Harry Potter. Wreck-It Ralph. The Office. Cowboy Bebop. What could a fictional video game character and a boy wizard have in common with a paper company and cowboys in space? They have fans. They have fanatics who absorb every scrap of material available and commit it to permanent memory. They have people who buy up all the merchandise and catalog it like a museum’s archives. Fans are proud of the little things they call their own.
A fandom is a social community built when people who enjoy a certain type of entertainment (whether it’s a TV show, sports team, or movie) get together and share ideas about it. People often meet friends through fandoms, or buy, sell, and exchange fan-made merchandise. My sister, a die-hard Broadway geek, has a thriving Playbill trade: she sends some of her own collection of 100-plus across the country in exchange for Playbills from different shows. Some fans engage in cosplay, a type of role-play where people dress like their favorite characters in either store-bought or homemade costumes. These hobbyists work for weeks and sometimes months to perfect an ensemble that they then wear to fan conventions.
So what’s it like to go all-out nerd for something? Is it different for every fan, or is it a universal experience? What attracts superfans?
“Just the fantasy,” says Katie Reed, a proud Whovian (a fan of the space- and time-travel TV show “Doctor Who”).“Travel and save the world? I wanna do that!”
“And the creativity,” says Olivia Austin, who cleaves to no single fandom and instead has tried several on for size. “The variety’s good.”
Here’s how it starts. You see the cover of a book or the description of a TV show, and you think it might be worth your time. That’s what I like to call “the beginning of the end.” Once you start absorbing the world of your own personal phenomenon (and yes, you get to a point when you think it belongs to you), you don’t stop. Maybe in the early stages you can leave, if you find it too ridiculous, but most fans never do. Says Reed, “Anything having to do with [“Doctor Who”], I want.”
Of course, being a dedicated fan has consequences. Naomi Kemp, who adores the band La Dispute, laments, “Imagine how cool I would be if I wouldn’t have found this! I was actually popular before I got into good music!” Austin, an enthusiastic cosplayer, wonders if she’s gone too far “every time I burn myself with my hot glue gun.” And as a result of the avid costume-making and convention-attending, she adds,“I have no more money.”
Getting attached to any kind of entertainment, fictional or otherwise, can be risky business. Like an art student in a museum full of Picassos and Van Goghs, every inch seems like the best thing you’ve ever seen. And then, as your stay in fandom becomes more permanent, you start seeing the parts of the museum that are in disrepair, where your least favorite painting hangs, or where artists you dislike hurt your eyes with their “vision.”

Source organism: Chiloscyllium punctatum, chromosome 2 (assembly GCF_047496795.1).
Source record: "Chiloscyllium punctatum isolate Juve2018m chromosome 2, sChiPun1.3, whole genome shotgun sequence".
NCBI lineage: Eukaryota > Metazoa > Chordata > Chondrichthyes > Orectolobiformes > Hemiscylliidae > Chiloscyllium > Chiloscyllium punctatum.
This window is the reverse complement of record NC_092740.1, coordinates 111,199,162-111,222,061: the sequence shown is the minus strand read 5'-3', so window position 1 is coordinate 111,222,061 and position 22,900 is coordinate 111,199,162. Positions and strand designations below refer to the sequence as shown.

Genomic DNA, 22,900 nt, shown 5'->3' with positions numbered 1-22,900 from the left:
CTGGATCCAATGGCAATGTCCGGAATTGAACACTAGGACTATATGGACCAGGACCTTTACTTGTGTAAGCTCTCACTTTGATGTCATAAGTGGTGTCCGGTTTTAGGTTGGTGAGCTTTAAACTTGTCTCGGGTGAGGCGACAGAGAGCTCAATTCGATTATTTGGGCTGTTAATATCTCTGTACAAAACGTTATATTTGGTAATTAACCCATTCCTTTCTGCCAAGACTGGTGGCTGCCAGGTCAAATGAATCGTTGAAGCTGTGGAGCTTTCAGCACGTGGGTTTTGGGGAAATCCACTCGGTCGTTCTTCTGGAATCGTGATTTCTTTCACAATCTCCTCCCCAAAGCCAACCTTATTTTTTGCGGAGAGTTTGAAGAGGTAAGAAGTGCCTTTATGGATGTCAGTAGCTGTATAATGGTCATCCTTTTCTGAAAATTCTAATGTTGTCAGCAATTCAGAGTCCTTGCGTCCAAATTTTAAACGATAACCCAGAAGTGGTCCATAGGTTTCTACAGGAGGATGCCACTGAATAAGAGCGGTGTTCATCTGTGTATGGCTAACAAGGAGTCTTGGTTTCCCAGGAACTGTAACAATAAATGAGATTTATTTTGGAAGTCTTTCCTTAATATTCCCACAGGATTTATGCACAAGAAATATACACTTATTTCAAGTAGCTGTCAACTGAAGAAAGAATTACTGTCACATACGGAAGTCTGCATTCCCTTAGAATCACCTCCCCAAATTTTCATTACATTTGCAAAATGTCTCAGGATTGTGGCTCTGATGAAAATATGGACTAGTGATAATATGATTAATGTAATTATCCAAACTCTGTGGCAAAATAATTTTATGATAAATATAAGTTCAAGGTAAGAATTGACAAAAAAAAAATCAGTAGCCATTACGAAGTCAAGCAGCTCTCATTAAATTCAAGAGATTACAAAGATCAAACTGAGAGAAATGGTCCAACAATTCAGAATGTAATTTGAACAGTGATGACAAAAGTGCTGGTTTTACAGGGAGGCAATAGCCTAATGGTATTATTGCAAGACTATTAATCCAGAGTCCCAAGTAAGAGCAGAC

Often art museums have hecklers: you know that one guy who’s there because his friend dragged him, the guy who spends his entire visit saying, “I don’t get it.”
Those are the bad fans.
Those are the fans who think their opinion is the only opinion. And it’s fine to have an opinion – believe me, I have lots – but some fans act like their opinion is law and any other is sacrilegious to the fandom. “The worst kind of fans shame other fans,” says Alannah Danielle, a dedicated Trekkie (a fan of “Star Trek”). “Like, the people who think people aren’t fans because they haven’t seen everything.”
“And then there are the fake fans,” says Bekah Olt, a passionate follower of the band Fall Out Boy. “The ones who think they know everything and try to prove it, but they can’t.”
Everyone I interviewed agreed that the source of certain fans’ extremism isn’t the material; it’s the person. Not every superfan antagonizes others. It’s a slippery slope, both recognizing a toxic fan and becoming a toxic fan. By the time you know for sure, it’s too late.
Luckily, the good fans largely outweigh the bad ones. For every overzealous, defensive fan, there’s someone who’s open to sharing opinions and hearing new perspectives. That’s the core of any fandom: for the fans to experience the same thing and talk about it exhaustively. Fandoms are not a new phenomenon: in 1893, when Sherlock Holmes, the greatest literary detective of all time, was killed off in “The Final Problem,” 20,000 fans canceled their subscription to the magazine that published the short story, and were rumored to wear black armbands to mourn their hero.
People aren’t only fans of television, movies, and books. Fanatics can be history buffs, novice chefs, flamingo statue collectors, or Jelly Belly experts. They can obsess over music, the weather, makeup, cleansing, and cats – sometimes all at once. When people follow their passion, something extraordinary happens; it might make them feel possessive, but it can also let them discuss and share, and sometimes it can even teach them how to really live.
My passion for “Doctor Who” began in 2011, and since then this bizarre world has immersed me to the point of enslavement (to its marketing department, at least). But my interest in the show refueled my interest in television as a whole, and now I’ve set myself on the not-so-fast track to becoming a television producer. Under the right circumstances, the right people can find themselves when they discover something incredible, even if it’s a TV show about time travel, humanity, and an adorkable space alien.
“Doctor Who” led me to my future. What about you?
This piece has been published in Teen Ink’s monthly print magazine.